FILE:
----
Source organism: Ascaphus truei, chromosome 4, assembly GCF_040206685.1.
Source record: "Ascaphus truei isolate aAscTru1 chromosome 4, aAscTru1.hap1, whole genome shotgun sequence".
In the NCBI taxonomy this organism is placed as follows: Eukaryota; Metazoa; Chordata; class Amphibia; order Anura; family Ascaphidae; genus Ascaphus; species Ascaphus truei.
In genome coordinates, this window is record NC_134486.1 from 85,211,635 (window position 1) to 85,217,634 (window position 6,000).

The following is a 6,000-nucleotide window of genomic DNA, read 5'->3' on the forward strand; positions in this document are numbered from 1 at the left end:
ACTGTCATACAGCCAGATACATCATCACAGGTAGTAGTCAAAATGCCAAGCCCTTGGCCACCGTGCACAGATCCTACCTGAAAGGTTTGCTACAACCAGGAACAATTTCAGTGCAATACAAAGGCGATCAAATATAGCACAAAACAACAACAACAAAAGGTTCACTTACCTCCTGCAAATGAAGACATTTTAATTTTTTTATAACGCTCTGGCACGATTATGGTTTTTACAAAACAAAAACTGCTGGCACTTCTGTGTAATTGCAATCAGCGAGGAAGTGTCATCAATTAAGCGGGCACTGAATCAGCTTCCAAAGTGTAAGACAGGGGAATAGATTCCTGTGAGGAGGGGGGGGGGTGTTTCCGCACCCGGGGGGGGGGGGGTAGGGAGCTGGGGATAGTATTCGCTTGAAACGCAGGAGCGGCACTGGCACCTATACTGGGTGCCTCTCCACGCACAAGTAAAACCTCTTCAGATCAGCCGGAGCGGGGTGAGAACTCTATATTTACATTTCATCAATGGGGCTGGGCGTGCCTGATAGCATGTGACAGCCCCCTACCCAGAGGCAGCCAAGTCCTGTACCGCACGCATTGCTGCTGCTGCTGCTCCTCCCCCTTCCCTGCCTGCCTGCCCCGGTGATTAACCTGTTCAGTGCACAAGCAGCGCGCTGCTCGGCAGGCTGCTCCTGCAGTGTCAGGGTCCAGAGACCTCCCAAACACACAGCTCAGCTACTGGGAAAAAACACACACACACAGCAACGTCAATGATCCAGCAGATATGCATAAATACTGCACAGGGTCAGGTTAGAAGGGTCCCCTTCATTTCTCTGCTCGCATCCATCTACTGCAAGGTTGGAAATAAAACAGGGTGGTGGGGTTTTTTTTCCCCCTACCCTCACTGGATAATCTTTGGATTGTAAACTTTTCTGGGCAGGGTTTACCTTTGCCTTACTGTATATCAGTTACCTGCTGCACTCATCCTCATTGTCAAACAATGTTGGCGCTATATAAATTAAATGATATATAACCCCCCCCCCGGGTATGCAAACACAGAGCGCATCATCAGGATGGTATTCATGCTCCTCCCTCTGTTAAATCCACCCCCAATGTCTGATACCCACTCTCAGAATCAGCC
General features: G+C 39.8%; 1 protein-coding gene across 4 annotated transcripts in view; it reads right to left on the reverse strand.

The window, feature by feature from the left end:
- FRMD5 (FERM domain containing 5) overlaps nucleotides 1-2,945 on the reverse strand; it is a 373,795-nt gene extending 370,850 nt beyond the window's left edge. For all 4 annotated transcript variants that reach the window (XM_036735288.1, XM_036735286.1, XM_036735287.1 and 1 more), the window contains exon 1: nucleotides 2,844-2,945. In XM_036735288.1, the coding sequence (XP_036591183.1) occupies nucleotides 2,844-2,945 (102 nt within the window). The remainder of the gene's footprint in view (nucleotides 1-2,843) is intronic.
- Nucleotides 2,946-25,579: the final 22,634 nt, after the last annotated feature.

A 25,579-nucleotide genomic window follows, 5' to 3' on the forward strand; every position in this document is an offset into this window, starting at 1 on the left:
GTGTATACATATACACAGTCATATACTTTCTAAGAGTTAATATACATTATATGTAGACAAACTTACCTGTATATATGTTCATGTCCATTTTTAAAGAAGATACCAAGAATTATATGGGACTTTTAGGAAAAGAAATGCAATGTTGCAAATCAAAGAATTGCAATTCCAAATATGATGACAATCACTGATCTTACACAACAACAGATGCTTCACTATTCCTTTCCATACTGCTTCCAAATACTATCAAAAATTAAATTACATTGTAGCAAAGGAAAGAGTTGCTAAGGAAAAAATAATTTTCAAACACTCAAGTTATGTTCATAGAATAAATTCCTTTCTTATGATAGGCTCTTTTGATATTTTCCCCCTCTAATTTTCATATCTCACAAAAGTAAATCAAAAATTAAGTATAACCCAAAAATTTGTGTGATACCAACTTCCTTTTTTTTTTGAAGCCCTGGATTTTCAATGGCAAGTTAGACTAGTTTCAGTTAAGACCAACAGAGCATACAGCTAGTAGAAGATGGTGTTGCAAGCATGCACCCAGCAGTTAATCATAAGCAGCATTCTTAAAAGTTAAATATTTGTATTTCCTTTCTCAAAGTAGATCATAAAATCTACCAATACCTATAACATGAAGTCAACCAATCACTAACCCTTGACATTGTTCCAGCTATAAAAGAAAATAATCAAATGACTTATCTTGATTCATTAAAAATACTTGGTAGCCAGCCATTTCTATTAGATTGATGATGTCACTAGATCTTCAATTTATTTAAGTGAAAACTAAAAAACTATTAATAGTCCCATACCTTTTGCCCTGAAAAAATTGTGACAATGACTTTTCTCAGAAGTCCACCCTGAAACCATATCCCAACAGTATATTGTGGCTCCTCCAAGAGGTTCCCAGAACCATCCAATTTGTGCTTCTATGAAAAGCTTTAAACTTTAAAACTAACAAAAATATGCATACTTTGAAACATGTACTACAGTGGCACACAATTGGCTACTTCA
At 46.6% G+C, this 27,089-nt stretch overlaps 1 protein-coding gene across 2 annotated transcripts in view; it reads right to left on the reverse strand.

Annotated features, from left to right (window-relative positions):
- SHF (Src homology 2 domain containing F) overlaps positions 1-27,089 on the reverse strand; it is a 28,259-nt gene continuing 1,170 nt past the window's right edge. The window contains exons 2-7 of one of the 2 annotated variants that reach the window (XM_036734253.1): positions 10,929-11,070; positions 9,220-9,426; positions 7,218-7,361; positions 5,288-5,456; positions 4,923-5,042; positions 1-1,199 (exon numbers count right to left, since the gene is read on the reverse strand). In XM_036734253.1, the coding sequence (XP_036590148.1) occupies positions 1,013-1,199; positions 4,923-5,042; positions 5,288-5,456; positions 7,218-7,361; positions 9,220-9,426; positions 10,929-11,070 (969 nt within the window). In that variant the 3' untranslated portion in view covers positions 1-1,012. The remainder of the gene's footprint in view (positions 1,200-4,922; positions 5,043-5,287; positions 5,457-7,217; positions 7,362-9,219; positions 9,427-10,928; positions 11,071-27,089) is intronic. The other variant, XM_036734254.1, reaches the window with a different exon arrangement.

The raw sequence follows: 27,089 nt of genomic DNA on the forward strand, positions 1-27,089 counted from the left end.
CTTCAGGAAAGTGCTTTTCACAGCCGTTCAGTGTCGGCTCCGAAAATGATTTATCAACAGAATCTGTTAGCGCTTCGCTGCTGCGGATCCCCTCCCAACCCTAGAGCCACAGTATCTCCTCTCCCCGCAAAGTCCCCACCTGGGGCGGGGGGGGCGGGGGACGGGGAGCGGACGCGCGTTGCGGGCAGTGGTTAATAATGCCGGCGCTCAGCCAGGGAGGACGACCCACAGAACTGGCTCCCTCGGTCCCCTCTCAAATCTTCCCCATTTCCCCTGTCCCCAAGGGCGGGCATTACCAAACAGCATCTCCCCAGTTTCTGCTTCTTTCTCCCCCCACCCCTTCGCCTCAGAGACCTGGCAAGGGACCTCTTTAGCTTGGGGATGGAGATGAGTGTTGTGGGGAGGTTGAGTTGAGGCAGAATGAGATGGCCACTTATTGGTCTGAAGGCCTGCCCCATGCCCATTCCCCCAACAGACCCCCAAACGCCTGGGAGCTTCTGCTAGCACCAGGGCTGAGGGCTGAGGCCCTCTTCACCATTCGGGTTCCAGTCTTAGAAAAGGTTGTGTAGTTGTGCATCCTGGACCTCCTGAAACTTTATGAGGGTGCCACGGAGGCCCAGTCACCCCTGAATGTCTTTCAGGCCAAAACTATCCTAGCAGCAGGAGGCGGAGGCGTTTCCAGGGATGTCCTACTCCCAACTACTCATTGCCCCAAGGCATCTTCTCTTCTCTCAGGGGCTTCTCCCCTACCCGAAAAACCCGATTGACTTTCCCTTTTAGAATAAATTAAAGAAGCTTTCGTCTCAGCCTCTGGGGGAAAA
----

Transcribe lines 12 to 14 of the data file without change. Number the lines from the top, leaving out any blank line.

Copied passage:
GTGTATACATATACACAGTCATATACTTTCTAAGAGTTAATATACATTATATGTAGACAAACTTACCTGTATATATGTTCATGTCCATTTTTAAAGAAGATACCAAGAATTATATGGGACTTTTAGGAAAAGAAATGCAATGTTGCAAATCAAAGAATTGCAATTCCAAATATGATGACAATCACTGATCTTACACAACAACAGATGCTTCACTATTCCTTTCCATACTGCTTCCAAATACTATCAAAAATTAAATTACATTGTAGCAAAGGAAAGAGTTGCTAAGGAAAAAATAATTTTCAAACACTCAAGTTATGTTCATAGAATAAATTCCTTTCTTATGATAGGCTCTTTTGATATTTTCCCCCTCTAATTTTCATATCTCACAAAAGTAAATCAAAAATTAAGTATAACCCAAAAATTTGTGTGATACCAACTTCCTTTTTTTTTTGAAGCCCTGGATTTTCAATGGCAAGTTAGACTAGTTTCAGTTAAGACCAACAGAGCATACAGCTAGTAGAAGATGGTGTTGCAAGCATGCACCCAGCAGTTAATCATAAGCAGCATTCTTAAAAGTTAAATATTTGTATTTCCTTTCTCAAAGTAGATCATAAAATCTACCAATACCTATAACATGAAGTCAACCAATCACTAACCCTTGACATTGTTCCAGCTATAAAAGAAAATAATCAAATGACTTATCTTGATTCATTAAAAATACTTGGTAGCCAGCCATTTCTATTAGATTGATGATGTCACTAGATCTTCAATTTATTTAAGTGAAAACTAAAAAACTATTAATAGTCCCATACCTTTTGCCCTGAAAAAATTGTGACAATGACTTTTCTCAGAAGTCCACCCTGAAACCATATCCCAACAGTATATTGTGGCTCCTCCAAGAGGTTCCCAGAACCATCCAATTTGTGCTTCTATGAAAAGCTTTAAACTTTAAAACTAACAAAAATATGCATACTTTGAAACATGTACTACAGTGGCACACAATTGGCTACTTCA
At 46.6% G+C, this 27,089-nt stretch overlaps 1 protein-coding gene across 2 annotated transcripts in view; it reads right to left on the reverse strand.

Annotated features, from left to right (window-relative positions):